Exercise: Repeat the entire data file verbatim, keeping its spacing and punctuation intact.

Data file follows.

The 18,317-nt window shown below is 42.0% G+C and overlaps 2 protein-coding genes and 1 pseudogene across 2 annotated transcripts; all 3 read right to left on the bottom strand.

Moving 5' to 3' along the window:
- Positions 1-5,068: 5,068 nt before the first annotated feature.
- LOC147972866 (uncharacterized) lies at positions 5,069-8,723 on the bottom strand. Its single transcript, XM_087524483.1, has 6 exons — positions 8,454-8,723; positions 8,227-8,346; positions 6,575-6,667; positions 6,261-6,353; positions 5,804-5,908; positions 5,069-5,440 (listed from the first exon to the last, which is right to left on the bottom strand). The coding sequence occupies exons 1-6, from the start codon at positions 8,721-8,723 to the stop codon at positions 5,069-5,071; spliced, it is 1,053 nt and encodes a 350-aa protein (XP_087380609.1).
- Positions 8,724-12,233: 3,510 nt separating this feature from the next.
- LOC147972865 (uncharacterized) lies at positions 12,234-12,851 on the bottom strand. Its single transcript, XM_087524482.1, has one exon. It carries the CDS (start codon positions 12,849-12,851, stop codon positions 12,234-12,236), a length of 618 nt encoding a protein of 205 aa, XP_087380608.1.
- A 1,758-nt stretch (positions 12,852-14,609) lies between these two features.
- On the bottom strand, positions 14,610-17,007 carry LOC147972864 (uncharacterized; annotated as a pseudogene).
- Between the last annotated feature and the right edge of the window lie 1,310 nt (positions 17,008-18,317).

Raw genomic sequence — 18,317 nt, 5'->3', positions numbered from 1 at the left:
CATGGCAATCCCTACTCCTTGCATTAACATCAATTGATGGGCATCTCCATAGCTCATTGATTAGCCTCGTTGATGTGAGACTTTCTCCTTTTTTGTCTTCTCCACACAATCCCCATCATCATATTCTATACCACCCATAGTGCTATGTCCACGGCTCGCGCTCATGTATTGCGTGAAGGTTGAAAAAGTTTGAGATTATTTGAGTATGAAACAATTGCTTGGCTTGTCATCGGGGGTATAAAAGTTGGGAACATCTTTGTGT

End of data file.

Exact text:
The 18,317-nt window shown below is 42.0% G+C and overlaps 2 protein-coding genes and 1 pseudogene across 2 annotated transcripts; all 3 read right to left on the bottom strand.

Moving 5' to 3' along the window:
- Positions 1-5,068: 5,068 nt before the first annotated feature.
- LOC147972866 (uncharacterized) lies at positions 5,069-8,723 on the bottom strand. Its single transcript, XM_087524483.1, has 6 exons — positions 8,454-8,723; positions 8,227-8,346; positions 6,575-6,667; positions 6,261-6,353; positions 5,804-5,908; positions 5,069-5,440 (listed from the first exon to the last, which is right to left on the bottom strand). The coding sequence occupies exons 1-6, from the start codon at positions 8,721-8,723 to the stop codon at positions 5,069-5,071; spliced, it is 1,053 nt and encodes a 350-aa protein (XP_087380609.1).
- Positions 8,724-12,233: 3,510 nt separating this feature from the next.
- LOC147972865 (uncharacterized) lies at positions 12,234-12,851 on the bottom strand. Its single transcript, XM_087524482.1, has one exon. It carries the CDS (start codon positions 12,849-12,851, stop codon positions 12,234-12,236), a length of 618 nt encoding a protein of 205 aa, XP_087380608.1.
- A 1,758-nt stretch (positions 12,852-14,609) lies between these two features.
- On the bottom strand, positions 14,610-17,007 carry LOC147972864 (uncharacterized; annotated as a pseudogene).
- Between the last annotated feature and the right edge of the window lie 1,310 nt (positions 17,008-18,317).

Raw genomic sequence — 18,317 nt, 5'->3', positions numbered from 1 at the left:
CATGGCAATCCCTACTCCTTGCATTAACATCAATTGATGGGCATCTCCATAGCTCATTGATTAGCCTCGTTGATGTGAGACTTTCTCCTTTTTTGTCTTCTCCACACAATCCCCATCATCATATTCTATACCACCCATAGTGCTATGTCCACGGCTCGCGCTCATGTATTGCGTGAAGGTTGAAAAAGTTTGAGATTATTTGAGTATGAAACAATTGCTTGGCTTGTCATCGGGGGTATAAAAGTTGGGAACATCTTTGTGT